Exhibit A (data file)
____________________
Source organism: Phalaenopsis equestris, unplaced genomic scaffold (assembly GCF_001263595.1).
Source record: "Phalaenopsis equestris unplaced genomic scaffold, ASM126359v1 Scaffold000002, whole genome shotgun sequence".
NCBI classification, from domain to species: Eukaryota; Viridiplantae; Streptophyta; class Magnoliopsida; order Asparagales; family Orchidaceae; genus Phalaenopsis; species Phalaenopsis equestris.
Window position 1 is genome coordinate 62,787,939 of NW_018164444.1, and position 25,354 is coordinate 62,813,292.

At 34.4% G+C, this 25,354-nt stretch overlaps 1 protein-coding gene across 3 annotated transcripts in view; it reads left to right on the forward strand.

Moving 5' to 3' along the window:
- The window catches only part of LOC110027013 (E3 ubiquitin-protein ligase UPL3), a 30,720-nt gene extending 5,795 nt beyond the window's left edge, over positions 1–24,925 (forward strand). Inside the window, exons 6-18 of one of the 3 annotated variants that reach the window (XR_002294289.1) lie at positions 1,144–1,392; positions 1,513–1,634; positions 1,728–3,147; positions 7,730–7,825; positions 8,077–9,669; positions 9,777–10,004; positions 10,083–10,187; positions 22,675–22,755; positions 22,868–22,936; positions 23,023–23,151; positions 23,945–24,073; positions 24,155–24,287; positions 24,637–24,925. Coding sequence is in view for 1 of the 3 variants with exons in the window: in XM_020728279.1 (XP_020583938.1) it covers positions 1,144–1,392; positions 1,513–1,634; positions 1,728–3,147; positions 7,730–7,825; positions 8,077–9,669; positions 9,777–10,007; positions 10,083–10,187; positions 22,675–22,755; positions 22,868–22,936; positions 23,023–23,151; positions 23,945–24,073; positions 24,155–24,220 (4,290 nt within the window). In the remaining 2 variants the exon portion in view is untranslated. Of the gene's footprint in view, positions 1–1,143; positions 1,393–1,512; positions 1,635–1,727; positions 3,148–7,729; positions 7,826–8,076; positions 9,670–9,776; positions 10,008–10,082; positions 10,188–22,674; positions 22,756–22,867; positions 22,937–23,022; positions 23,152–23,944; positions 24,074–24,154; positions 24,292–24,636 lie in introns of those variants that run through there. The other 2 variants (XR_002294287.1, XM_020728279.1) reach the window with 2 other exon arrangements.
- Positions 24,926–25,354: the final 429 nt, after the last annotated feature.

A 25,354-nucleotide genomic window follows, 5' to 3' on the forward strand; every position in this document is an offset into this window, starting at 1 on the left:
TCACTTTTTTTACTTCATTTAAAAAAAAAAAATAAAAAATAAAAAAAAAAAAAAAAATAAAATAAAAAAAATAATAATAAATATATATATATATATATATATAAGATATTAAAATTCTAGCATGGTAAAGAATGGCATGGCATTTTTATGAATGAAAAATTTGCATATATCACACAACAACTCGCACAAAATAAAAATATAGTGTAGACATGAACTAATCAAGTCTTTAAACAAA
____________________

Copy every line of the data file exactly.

Source organism: Phalaenopsis equestris, unplaced genomic scaffold (assembly GCF_001263595.1).
Source record: "Phalaenopsis equestris unplaced genomic scaffold, ASM126359v1 Scaffold000002, whole genome shotgun sequence".
NCBI classification, from domain to species: Eukaryota; Viridiplantae; Streptophyta; class Magnoliopsida; order Asparagales; family Orchidaceae; genus Phalaenopsis; species Phalaenopsis equestris.
Window position 1 is genome coordinate 62,787,939 of NW_018164444.1, and position 25,354 is coordinate 62,813,292.

At 34.4% G+C, this 25,354-nt stretch overlaps 1 protein-coding gene across 3 annotated transcripts in view; it reads left to right on the forward strand.

Moving 5' to 3' along the window:
- The window catches only part of LOC110027013 (E3 ubiquitin-protein ligase UPL3), a 30,720-nt gene extending 5,795 nt beyond the window's left edge, over positions 1–24,925 (forward strand). Inside the window, exons 6-18 of one of the 3 annotated variants that reach the window (XR_002294289.1) lie at positions 1,144–1,392; positions 1,513–1,634; positions 1,728–3,147; positions 7,730–7,825; positions 8,077–9,669; positions 9,777–10,004; positions 10,083–10,187; positions 22,675–22,755; positions 22,868–22,936; positions 23,023–23,151; positions 23,945–24,073; positions 24,155–24,287; positions 24,637–24,925. Coding sequence is in view for 1 of the 3 variants with exons in the window: in XM_020728279.1 (XP_020583938.1) it covers positions 1,144–1,392; positions 1,513–1,634; positions 1,728–3,147; positions 7,730–7,825; positions 8,077–9,669; positions 9,777–10,007; positions 10,083–10,187; positions 22,675–22,755; positions 22,868–22,936; positions 23,023–23,151; positions 23,945–24,073; positions 24,155–24,220 (4,290 nt within the window). In the remaining 2 variants the exon portion in view is untranslated. Of the gene's footprint in view, positions 1–1,143; positions 1,393–1,512; positions 1,635–1,727; positions 3,148–7,729; positions 7,826–8,076; positions 9,670–9,776; positions 10,008–10,082; positions 10,188–22,674; positions 22,756–22,867; positions 22,937–23,022; positions 23,152–23,944; positions 24,074–24,154; positions 24,292–24,636 lie in introns of those variants that run through there. The other 2 variants (XR_002294287.1, XM_020728279.1) reach the window with 2 other exon arrangements.
- Positions 24,926–25,354: the final 429 nt, after the last annotated feature.

A 25,354-nucleotide genomic window follows, 5' to 3' on the forward strand; every position in this document is an offset into this window, starting at 1 on the left:
TCACTTTTTTTACTTCATTTAAAAAAAAAAAATAAAAAATAAAAAAAAAAAAAAAAATAAAATAAAAAAAATAATAATAAATATATATATATATATATATATAAGATATTAAAATTCTAGCATGGTAAAGAATGGCATGGCATTTTTATGAATGAAAAATTTGCATATATCACACAACAACTCGCACAAAATAAAAATATAGTGTAGACATGAACTAATCAAGTCTTTAAACAAA